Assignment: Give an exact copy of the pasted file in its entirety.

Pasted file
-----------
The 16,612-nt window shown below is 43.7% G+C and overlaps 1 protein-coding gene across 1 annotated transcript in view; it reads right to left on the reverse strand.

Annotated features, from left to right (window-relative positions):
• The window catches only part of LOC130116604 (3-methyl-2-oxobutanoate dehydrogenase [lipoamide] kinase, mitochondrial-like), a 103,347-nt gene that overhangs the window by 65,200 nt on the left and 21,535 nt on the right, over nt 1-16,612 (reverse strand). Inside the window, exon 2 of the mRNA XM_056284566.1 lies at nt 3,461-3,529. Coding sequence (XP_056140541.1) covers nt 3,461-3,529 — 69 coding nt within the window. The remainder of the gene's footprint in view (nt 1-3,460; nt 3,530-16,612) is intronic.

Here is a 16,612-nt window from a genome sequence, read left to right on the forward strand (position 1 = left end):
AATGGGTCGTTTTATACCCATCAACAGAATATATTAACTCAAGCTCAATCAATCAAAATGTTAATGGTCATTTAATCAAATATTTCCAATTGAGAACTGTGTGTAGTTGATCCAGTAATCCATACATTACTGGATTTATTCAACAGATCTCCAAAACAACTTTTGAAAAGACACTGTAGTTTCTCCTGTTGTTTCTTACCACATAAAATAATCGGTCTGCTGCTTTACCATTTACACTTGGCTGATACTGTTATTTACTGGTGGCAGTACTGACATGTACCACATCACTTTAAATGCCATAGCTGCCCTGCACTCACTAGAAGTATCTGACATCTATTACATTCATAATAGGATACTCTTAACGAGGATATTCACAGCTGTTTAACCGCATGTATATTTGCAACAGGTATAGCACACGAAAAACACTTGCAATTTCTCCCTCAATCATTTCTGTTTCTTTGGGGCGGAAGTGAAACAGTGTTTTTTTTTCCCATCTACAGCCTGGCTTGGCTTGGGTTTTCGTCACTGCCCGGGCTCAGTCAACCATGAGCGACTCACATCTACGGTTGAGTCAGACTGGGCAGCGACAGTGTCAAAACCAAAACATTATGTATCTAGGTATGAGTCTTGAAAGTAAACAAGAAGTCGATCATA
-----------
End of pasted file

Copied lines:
The 16,612-nt window shown below is 43.7% G+C and overlaps 1 protein-coding gene across 1 annotated transcript in view; it reads right to left on the reverse strand.

Annotated features, from left to right (window-relative positions):
• The window catches only part of LOC130116604 (3-methyl-2-oxobutanoate dehydrogenase [lipoamide] kinase, mitochondrial-like), a 103,347-nt gene that overhangs the window by 65,200 nt on the left and 21,535 nt on the right, over nt 1-16,612 (reverse strand). Inside the window, exon 2 of the mRNA XM_056284566.1 lies at nt 3,461-3,529. Coding sequence (XP_056140541.1) covers nt 3,461-3,529 — 69 coding nt within the window. The remainder of the gene's footprint in view (nt 1-3,460; nt 3,530-16,612) is intronic.

Here is a 16,612-nt window from a genome sequence, read left to right on the forward strand (position 1 = left end):
AATGGGTCGTTTTATACCCATCAACAGAATATATTAACTCAAGCTCAATCAATCAAAATGTTAATGGTCATTTAATCAAATATTTCCAATTGAGAACTGTGTGTAGTTGATCCAGTAATCCATACATTACTGGATTTATTCAACAGATCTCCAAAACAACTTTTGAAAAGACACTGTAGTTTCTCCTGTTGTTTCTTACCACATAAAATAATCGGTCTGCTGCTTTACCATTTACACTTGGCTGATACTGTTATTTACTGGTGGCAGTACTGACATGTACCACATCACTTTAAATGCCATAGCTGCCCTGCACTCACTAGAAGTATCTGACATCTATTACATTCATAATAGGATACTCTTAACGAGGATATTCACAGCTGTTTAACCGCATGTATATTTGCAACAGGTATAGCACACGAAAAACACTTGCAATTTCTCCCTCAATCATTTCTGTTTCTTTGGGGCGGAAGTGAAACAGTGTTTTTTTTTCCCATCTACAGCCTGGCTTGGCTTGGGTTTTCGTCACTGCCCGGGCTCAGTCAACCATGAGCGACTCACATCTACGGTTGAGTCAGACTGGGCAGCGACAGTGTCAAAACCAAAACATTATGTATCTAGGTATGAGTCTTGAAAGTAAACAAGAAGTCGATCATA